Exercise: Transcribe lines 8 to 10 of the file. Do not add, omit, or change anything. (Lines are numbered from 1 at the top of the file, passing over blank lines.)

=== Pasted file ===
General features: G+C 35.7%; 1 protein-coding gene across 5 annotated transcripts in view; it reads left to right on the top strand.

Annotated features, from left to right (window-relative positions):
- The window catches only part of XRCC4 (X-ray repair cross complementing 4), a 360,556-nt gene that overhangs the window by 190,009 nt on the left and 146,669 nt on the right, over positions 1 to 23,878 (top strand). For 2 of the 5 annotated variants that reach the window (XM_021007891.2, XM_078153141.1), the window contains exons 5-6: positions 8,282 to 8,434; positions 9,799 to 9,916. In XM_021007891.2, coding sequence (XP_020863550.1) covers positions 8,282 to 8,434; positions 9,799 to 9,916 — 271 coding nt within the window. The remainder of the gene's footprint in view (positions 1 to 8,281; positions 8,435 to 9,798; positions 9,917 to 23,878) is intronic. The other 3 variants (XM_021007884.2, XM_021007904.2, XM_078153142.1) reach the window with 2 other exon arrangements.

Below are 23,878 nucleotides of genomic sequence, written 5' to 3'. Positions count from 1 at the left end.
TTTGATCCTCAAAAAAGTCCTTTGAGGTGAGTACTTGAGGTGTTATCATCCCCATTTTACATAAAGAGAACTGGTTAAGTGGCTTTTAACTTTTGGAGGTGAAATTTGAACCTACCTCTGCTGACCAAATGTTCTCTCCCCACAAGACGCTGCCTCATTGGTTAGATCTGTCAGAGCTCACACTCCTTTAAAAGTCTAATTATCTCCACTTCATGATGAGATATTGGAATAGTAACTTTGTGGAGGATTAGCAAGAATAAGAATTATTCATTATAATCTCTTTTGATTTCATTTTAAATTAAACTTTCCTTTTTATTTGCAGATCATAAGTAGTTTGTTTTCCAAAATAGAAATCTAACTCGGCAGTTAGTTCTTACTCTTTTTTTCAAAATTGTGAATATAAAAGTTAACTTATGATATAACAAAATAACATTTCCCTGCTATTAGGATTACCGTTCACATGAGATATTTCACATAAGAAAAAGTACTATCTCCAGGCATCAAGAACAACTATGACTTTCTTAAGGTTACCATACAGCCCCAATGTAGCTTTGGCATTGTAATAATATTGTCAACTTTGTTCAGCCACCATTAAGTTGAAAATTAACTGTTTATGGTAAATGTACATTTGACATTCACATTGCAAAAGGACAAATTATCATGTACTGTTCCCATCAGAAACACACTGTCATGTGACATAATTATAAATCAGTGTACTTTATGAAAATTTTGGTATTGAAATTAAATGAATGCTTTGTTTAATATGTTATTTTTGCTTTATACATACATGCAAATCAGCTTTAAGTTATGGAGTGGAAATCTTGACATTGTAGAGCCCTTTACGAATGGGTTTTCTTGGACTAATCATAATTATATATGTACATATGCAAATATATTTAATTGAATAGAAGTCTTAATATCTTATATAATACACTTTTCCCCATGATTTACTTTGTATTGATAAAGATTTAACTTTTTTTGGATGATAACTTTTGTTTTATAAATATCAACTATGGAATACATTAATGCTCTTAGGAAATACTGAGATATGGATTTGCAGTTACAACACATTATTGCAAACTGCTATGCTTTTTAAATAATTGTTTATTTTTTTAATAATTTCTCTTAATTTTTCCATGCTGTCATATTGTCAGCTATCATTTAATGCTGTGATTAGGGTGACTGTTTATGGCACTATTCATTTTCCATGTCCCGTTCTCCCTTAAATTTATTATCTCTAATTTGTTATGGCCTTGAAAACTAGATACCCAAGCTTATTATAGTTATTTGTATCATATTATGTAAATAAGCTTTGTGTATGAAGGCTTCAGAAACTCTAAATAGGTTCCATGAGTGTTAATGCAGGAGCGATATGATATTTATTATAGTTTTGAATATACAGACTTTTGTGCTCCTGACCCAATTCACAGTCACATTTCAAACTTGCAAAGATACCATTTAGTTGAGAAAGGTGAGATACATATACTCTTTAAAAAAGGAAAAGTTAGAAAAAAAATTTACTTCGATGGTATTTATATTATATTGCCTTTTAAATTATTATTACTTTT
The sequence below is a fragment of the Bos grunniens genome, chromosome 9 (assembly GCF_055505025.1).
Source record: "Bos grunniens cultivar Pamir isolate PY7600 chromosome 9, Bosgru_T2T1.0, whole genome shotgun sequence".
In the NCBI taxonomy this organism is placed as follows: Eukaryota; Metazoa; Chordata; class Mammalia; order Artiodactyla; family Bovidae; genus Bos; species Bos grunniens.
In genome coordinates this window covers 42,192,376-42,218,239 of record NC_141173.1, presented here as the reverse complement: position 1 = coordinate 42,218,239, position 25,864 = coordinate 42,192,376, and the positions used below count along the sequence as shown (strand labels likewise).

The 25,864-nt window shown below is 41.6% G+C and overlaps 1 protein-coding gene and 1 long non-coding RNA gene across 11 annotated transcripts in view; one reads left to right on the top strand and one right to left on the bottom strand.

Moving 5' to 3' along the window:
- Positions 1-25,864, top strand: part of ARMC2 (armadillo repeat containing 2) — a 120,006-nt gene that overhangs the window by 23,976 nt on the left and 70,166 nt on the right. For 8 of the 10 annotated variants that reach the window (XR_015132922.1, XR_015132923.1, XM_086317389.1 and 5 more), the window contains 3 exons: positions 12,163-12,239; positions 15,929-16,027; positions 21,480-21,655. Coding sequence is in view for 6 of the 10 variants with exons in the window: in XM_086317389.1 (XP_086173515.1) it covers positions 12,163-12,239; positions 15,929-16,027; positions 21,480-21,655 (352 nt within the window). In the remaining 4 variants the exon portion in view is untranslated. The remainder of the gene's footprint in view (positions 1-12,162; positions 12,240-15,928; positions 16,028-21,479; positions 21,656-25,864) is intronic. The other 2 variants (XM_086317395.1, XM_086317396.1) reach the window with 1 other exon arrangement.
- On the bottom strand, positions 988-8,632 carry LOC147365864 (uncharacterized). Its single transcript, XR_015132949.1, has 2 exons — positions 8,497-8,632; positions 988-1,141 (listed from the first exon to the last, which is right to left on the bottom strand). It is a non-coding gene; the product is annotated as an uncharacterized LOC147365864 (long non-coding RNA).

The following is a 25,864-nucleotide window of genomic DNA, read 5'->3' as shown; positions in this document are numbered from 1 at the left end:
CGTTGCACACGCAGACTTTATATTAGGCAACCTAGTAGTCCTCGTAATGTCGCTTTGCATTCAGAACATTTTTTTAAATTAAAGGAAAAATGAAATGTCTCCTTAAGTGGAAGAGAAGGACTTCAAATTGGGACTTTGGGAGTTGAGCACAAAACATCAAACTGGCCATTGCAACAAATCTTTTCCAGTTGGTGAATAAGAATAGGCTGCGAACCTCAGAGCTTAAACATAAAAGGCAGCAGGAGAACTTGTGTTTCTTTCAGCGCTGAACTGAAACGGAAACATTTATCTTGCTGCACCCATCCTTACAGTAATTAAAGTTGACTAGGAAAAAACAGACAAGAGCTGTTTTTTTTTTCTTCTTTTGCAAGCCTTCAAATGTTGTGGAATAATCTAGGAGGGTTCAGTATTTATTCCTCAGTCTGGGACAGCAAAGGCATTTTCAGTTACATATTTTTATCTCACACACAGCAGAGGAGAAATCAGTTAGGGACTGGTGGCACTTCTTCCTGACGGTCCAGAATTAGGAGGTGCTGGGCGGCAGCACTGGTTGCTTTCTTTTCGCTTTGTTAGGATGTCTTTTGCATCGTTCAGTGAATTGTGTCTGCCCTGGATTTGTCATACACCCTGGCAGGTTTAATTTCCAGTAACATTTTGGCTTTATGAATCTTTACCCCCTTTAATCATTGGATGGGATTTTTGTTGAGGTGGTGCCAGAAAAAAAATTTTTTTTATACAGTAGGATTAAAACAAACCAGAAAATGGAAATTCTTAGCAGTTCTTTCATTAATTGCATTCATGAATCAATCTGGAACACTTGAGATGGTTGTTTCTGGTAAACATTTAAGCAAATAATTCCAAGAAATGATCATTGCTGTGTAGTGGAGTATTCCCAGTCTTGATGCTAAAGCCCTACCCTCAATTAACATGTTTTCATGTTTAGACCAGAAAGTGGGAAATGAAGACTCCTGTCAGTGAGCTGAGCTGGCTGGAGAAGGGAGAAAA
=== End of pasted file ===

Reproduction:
In the NCBI taxonomy this organism is placed as follows: Eukaryota; Metazoa; Chordata; class Mammalia; order Artiodactyla; family Bovidae; genus Bos; species Bos grunniens.
In genome coordinates this window covers 42,192,376-42,218,239 of record NC_141173.1, presented here as the reverse complement: position 1 = coordinate 42,218,239, position 25,864 = coordinate 42,192,376, and the positions used below count along the sequence as shown (strand labels likewise).

The 25,864-nt window shown below is 41.6% G+C and overlaps 1 protein-coding gene and 1 long non-coding RNA gene across 11 annotated transcripts in view; one reads left to right on the top strand and one right to left on the bottom strand.